image (18)We walked through the Carmen barrio and its winding, narrow streets with wonderful little restaurants and bars along the side of the streets. We toured the Mercado Central (Central Market), which occupies an art nouveau building that opened in 1928 and is one of the largest and most attractive markets in Europe. Every morning 350 or so stalls are opened selling Iberian hams that cost as much at $900 (edible gold in Spain) and the most amazing array of fish and seafood that you have ever seen. The Spainish eat all sorts of ocean life that most Americans could not identify let alone name and order in a restaurant.

image (26)We then toured La Lonja, which is an exquisite late Gothic hall built between 1482 and 1498 as a commodities exchange. It now houses cultural events. It’s walls are decorated with some of the best gargoyles that I have seen in Europe. After lunch we visited the cathedral, which was started in 1262 and added to throughout the centuries. It has three principle doors – a Roman door, a Gothic door and a Baroque door, which is “Baroqua, Baroqua, Baroqua” or super-Baroque as one of my teachers in Seville would say. This last door was constructed in the 18th century.

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We closed out the day by visiting the most remarkable buildings of modern architecture that I have ever visited at the Ciutat de les Arts i de les Ciéncies. Four of these five huge new buildings were designed by Valencia´s world-famous architect Santiago Calatrava. They are surrounded by enormous pools of water, allowing for incredible reflections at night to play off the water and light giving mirror images of each building. (See my final photos, if you have managed to read this far.)

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image (34)One building is designed to imitate a blinking eye, and it houses the IMAX cinema and a planetarium. Another museum resembles the skeleton of a fish with gleaming white arches and houses a history of science museum. At the far end is a magnificent concert hall that can rival Sydney’s famous concert hall. The interior of the hall is not noteworthy, but the exterior resembles the Starship Enterprise or some futuristic space ship that could take off and traverse the universe.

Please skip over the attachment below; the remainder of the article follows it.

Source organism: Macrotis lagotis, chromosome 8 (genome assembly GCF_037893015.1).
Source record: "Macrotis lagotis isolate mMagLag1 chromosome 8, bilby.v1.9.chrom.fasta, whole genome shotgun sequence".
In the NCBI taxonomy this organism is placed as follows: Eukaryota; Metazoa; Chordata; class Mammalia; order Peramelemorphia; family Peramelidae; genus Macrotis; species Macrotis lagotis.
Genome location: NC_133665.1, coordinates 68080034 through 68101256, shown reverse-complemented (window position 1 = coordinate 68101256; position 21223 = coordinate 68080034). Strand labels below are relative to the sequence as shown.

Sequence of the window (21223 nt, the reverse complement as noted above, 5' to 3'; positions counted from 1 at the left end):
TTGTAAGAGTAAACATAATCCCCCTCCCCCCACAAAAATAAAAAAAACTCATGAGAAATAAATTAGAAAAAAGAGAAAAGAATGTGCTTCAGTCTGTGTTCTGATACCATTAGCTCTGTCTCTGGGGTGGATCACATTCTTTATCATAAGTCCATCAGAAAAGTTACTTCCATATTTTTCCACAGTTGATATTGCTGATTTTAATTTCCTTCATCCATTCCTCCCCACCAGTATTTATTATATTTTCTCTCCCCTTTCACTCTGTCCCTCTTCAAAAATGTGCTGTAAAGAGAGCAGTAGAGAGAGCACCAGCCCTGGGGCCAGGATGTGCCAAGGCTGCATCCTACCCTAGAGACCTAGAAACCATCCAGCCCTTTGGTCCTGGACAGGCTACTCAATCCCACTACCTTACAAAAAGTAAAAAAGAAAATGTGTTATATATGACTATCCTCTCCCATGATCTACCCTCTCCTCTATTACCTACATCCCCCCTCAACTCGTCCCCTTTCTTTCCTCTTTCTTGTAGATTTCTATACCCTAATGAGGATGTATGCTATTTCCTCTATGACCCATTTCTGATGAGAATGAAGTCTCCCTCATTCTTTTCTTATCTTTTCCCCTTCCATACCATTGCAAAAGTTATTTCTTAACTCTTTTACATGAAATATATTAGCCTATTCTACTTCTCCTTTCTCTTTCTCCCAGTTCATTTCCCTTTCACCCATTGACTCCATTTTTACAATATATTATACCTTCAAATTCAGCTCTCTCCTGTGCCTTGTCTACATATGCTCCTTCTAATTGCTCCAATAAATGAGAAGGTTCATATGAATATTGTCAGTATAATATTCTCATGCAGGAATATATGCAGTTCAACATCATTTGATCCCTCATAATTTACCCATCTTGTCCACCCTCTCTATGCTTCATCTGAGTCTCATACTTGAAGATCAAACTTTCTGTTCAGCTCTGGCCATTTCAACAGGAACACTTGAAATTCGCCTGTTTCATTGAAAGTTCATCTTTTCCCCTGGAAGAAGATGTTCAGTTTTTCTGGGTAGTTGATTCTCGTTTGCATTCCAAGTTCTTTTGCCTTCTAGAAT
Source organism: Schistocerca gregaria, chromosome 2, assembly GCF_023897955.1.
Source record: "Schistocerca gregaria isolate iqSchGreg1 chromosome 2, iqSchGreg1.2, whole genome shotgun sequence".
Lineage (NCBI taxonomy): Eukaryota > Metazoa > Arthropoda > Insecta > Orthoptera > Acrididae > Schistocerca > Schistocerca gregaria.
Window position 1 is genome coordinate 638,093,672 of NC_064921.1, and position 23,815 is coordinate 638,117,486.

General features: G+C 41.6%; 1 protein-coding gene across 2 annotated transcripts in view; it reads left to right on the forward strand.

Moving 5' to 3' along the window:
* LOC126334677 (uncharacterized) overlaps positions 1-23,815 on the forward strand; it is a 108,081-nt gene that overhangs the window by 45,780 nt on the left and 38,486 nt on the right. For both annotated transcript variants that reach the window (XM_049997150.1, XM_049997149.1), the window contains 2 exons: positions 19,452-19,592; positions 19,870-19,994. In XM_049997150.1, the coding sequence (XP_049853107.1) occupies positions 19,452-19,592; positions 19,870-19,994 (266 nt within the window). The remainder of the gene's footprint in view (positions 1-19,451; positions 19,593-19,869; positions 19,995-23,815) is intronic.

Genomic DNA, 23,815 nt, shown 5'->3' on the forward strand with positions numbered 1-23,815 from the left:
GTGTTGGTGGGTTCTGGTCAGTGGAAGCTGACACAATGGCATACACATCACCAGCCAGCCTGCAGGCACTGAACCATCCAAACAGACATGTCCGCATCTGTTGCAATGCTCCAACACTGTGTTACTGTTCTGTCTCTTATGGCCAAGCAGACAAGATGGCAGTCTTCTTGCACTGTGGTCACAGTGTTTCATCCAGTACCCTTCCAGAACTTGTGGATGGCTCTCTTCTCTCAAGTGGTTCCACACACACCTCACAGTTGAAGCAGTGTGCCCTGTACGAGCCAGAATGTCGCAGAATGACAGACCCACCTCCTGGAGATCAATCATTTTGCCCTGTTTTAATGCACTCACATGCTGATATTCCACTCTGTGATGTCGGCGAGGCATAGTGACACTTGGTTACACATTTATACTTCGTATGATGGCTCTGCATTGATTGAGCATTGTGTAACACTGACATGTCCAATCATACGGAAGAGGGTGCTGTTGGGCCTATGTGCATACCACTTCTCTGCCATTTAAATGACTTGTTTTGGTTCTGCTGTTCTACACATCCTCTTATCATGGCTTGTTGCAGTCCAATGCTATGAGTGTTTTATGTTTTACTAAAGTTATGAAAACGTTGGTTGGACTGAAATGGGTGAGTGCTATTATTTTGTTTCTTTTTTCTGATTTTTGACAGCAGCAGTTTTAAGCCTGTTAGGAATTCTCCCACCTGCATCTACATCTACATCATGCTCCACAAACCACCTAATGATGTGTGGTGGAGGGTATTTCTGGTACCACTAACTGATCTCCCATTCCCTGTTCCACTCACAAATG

Rarely have I seen a city that embraces the past and the future so well and offers such an incredibly calm environment in which to visit and explore. Valencia is clearly underrated and deserves more international attention and visitors.

As we move through Advent, I wish each of you a blessed season of watching and waiting in expectation for Christ to enter our lives more fully.

With peace and joy from Spain in my final days here before I leave for home excited to see our family, friends and church on December 20,


Forget Turkey. Eat Bull. Happy Thanksgiving!

We have so much to be grateful for and for which to offer thanks. I am so grateful for the time that I have had in Spain and all that I have seen and learned. I am terribly grateful for my family and our church and for their letting me spend this time abroad. I have tried to make the most of each day.

I have 24 more hours in Seville, before traveling to Toledo where I will study Spanish intensively for five days. At this point, I am studying four hours each day with a professor one-on-one, which is the very best way to learn. I listen to Spanish on the radio or on television, read books and the newspaper, write a four-page paper each day which my professor corrects and I later recopy, study some grammar and try to do at least one cultural thing a day.